Friday, December 31, 2010

Thoughts for a New Year

If God has called you to be really like Jesus, He will draw you to a life of crucifixion and humility, and put upon you such demands of obedience, that you will not be able to follow other people, or measure yourself by other Christians, and in many ways He will seem to let other good people do things which He will not let you do.

Other Christians and ministers who seem very religious and useful may push themselves, pull wires, and work schemes to carry out their plans, but you cannot do it; and if you attempt it, you will meet with such failure and rebuke from the Lord as to make you sorely penitent.

Others may boast of themselves, of their work, of their success, of their writings, but the Holy Spirit will not allow you to do any such thing, and if you begin it, He will lead you into some deep mortification that will make you despise yourself and all your good works.

Others may be allowed to succeed in making money, or may have a legacy left to them, but it is likely God will keep you poor, because He wants you to have something far better than gold, namely, a helpless dependence on Him, that He may have the privilege of supplying your needs day by day out of an unseen treasury.

The Lord may let others be honored and put forward, and keep you hidden in obscurity, because He wants you to produce some choice, fragrant fruit for His coming glory, which can only be produced in the shade. He may let others be great, but keep you small.

He may let others do a work for Him and get the credit of it, but He will make you work and toil on without knowing how much you are doing; and then to make your work still more precious, He may let others get the credit for the work which you have done, and thus make your reward ten times greater when Jesus comes.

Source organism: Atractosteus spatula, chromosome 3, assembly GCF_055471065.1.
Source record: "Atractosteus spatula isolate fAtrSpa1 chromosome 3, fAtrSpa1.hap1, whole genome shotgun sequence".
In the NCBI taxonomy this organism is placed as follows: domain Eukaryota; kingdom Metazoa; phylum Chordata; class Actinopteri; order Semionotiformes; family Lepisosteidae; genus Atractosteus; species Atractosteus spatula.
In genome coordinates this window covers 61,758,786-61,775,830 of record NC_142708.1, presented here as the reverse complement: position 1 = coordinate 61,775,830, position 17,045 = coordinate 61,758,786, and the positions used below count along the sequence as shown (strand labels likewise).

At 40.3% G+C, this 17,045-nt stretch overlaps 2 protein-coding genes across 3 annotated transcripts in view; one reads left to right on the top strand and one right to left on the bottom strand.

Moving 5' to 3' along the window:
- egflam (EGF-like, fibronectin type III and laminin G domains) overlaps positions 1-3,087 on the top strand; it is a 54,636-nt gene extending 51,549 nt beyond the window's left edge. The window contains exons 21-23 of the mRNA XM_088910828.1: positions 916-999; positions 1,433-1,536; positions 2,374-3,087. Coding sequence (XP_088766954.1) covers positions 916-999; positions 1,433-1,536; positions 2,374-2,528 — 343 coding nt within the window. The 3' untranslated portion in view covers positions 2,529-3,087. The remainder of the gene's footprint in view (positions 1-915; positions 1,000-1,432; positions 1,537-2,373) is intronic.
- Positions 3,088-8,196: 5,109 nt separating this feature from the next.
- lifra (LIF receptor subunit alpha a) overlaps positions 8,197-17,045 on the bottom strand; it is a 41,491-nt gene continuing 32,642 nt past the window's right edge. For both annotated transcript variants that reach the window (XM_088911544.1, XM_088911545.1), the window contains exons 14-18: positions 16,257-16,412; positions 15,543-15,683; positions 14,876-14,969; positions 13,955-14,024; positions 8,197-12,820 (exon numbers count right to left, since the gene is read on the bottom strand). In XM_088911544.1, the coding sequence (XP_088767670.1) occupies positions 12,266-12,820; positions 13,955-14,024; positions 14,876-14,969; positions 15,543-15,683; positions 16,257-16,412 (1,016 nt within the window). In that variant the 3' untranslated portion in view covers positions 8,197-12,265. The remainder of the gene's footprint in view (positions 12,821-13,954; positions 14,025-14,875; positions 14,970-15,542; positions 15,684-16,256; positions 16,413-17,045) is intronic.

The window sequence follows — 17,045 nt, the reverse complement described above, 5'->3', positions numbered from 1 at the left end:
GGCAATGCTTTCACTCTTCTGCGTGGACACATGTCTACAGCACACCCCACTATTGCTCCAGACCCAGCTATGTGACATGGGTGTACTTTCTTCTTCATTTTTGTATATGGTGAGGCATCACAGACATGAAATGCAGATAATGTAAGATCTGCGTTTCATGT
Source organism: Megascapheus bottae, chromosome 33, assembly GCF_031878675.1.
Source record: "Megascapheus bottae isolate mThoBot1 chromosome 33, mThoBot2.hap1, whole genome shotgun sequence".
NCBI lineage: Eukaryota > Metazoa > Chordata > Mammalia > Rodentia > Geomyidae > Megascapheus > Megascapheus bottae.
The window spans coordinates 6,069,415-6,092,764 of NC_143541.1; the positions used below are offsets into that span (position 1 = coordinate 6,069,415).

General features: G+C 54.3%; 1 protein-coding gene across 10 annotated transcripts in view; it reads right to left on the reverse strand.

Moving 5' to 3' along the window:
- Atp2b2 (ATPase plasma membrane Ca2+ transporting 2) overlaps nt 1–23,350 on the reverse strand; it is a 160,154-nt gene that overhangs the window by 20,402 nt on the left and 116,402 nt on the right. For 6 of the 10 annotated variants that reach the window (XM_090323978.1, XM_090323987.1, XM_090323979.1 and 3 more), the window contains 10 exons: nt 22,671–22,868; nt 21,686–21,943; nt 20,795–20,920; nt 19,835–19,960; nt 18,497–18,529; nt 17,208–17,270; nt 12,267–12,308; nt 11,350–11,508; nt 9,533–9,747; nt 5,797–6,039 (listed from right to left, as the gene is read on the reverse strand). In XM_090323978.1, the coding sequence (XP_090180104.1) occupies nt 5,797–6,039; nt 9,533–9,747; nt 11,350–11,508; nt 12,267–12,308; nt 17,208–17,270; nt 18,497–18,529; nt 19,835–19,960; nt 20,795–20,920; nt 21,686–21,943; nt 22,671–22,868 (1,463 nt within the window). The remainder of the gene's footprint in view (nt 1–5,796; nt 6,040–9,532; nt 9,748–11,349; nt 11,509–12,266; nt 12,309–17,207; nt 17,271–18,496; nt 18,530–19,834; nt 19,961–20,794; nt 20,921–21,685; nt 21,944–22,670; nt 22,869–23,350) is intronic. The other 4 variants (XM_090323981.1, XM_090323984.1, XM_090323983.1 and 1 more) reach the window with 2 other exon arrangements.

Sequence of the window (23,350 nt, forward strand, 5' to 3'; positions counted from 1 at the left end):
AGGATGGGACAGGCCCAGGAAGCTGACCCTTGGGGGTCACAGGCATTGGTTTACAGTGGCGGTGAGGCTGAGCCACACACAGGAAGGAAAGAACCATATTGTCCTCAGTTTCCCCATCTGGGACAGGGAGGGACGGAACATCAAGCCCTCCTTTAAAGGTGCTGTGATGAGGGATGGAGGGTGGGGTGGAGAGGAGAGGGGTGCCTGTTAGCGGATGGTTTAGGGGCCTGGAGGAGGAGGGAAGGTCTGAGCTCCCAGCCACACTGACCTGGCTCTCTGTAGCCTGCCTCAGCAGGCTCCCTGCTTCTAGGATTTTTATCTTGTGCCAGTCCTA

The Holy Spirit will put a strict watch over you, with a jealous love, and will rebuke you for little words and feelings, or for wasting your time, which other Christians never seem distressed over. So make up your mind that God is an infinite Sovereign, and has a right to do as He pleases with His own.

He may not explain to you a thousand things which puzzle your reason in His dealings with you. But if you absolutely sell yourself to be His...slave, He will wrap you up in a jealous love, and bestow upon you many blessings which come only to those who are in the inner circle.

Settle it forever, then, that you are to deal directly with the Holy Spirit, and that He is to have the privilege of tying your tongue, or chaining your hand, or closing your eyes, in ways that He does not seem to use with others.

Now when you are so possessed with the living God that you are, in your secret heart, pleased and delighted over this peculiar, personal, private, jealous guardianship and management of the Holy Spirit over your life, you will have found the vestibule of Heaven.


(attributed to G. D. Watson)

Tuesday, December 28, 2010

It's okay to get messy

This is Connor:



Connor has recently taken his first bites of cereal. Yesterday morning, after about three bites, this is what he looked like:



Do I get mad at him for making a mess? Of course not.

Do I expect him to already know to eat? Nope.

Is my patience running out because we're a couple weeks into this cereal thing and he still gets so messy? No.

It's New Year's Resolution time, as Camy drew our attention to yesterday. I don't know about you, but I always have a long list of things I'm hoping to improve on in the coming year. And I know there are a couple things God would like me to work on. Wow, is it going slow.

But as I've been working with Connor on the whole cereal thing, it occurred to me that God probably doesn't mind the learning process either. He knows these traits and disciplines feel foreign to me, and He gets that it takes time. And it won't bother Him when I mess up along the way.

You know what would frustrate me with Connor? Is if he didn't even try to eat. If he just locked his mouth shut and refused. Because he needs to learn to eat. From his perspective, I'm sure it feels unnecessary. He's gone his entire life without doing this stuff, why start with this goopy stuff now? But of course I know that if he doesn't, bad things will happen.